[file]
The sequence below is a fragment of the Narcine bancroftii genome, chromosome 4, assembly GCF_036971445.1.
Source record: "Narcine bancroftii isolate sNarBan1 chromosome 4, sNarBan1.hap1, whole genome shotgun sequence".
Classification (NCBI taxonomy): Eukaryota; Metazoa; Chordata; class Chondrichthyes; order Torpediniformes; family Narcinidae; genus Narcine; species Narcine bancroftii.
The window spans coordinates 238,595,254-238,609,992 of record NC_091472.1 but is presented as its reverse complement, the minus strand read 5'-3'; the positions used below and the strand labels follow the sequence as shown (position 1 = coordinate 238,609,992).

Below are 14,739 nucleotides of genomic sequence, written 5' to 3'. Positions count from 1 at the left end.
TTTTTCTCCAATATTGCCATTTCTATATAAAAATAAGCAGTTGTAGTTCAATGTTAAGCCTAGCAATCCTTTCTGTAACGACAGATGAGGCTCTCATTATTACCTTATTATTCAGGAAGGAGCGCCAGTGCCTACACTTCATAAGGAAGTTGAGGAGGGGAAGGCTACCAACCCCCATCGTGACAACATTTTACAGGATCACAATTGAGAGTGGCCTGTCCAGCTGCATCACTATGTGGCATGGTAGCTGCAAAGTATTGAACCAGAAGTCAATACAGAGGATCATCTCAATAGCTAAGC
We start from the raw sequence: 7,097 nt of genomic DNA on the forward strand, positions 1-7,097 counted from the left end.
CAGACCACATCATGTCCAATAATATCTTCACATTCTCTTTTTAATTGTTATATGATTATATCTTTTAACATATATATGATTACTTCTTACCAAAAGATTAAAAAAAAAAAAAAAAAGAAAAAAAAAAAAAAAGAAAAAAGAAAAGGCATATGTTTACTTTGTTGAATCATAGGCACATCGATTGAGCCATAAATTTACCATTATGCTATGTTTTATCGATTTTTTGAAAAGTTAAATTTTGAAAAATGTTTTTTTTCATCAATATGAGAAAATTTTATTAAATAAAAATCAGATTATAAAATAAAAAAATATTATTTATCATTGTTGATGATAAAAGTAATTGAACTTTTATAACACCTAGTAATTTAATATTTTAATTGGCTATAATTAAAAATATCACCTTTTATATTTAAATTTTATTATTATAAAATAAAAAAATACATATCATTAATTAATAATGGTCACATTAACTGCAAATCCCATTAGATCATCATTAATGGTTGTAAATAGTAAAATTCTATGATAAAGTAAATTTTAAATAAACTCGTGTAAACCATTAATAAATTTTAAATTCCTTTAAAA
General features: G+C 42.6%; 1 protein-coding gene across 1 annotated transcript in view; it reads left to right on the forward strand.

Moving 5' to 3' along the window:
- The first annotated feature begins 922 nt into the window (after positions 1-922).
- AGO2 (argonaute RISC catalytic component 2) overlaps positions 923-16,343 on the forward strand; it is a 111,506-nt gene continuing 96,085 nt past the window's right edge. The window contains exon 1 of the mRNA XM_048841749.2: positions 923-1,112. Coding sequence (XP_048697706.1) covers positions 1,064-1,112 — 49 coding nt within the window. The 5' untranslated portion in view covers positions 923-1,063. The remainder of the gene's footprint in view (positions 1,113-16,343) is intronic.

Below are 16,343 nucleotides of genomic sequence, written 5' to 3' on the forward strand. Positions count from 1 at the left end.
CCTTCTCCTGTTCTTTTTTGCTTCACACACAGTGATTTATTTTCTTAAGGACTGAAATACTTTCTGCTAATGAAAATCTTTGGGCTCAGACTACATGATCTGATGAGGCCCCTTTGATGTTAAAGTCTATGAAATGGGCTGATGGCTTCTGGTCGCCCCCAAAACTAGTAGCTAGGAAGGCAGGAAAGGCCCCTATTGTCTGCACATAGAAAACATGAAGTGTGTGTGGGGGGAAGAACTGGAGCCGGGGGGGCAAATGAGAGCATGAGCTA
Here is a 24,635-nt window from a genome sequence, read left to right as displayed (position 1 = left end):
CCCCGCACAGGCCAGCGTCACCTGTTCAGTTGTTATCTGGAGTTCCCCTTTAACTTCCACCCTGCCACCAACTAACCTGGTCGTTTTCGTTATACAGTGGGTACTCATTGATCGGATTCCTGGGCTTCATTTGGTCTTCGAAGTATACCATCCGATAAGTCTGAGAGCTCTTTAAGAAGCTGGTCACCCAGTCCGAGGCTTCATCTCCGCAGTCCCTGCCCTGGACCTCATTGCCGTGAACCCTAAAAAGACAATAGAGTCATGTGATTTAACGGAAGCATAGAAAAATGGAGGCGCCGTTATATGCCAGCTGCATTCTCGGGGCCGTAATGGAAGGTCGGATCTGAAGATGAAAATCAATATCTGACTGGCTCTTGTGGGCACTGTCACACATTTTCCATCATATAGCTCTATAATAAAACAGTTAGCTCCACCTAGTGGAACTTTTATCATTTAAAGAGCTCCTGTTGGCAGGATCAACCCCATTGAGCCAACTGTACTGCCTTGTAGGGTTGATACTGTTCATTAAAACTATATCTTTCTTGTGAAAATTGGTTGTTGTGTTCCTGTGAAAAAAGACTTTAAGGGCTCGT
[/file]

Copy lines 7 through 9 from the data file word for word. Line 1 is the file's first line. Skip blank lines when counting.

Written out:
We start from the raw sequence: 7,097 nt of genomic DNA on the forward strand, positions 1-7,097 counted from the left end.
CAGACCACATCATGTCCAATAATATCTTCACATTCTCTTTTTAATTGTTATATGATTATATCTTTTAACATATATATGATTACTTCTTACCAAAAGATTAAAAAAAAAAAAAAAAAGAAAAAAAAAAAAAAAGAAAAAAGAAAAGGCATATGTTTACTTTGTTGAATCATAGGCACATCGATTGAGCCATAAATTTACCATTATGCTATGTTTTATCGATTTTTTGAAAAGTTAAATTTTGAAAAATGTTTTTTTTCATCAATATGAGAAAATTTTATTAAATAAAAATCAGATTATAAAATAAAAAAATATTATTTATCATTGTTGATGATAAAAGTAATTGAACTTTTATAACACCTAGTAATTTAATATTTTAATTGGCTATAATTAAAAATATCACCTTTTATATTTAAATTTTATTATTATAAAATAAAAAAATACATATCATTAATTAATAATGGTCACATTAACTGCAAATCCCATTAGATCATCATTAATGGTTGTAAATAGTAAAATTCTATGATAAAGTAAATTTTAAATAAACTCGTGTAAACCATTAATAAATTTTAAATTCCTTTAAAA
General features: G+C 42.6%; 1 protein-coding gene across 1 annotated transcript in view; it reads left to right on the forward strand.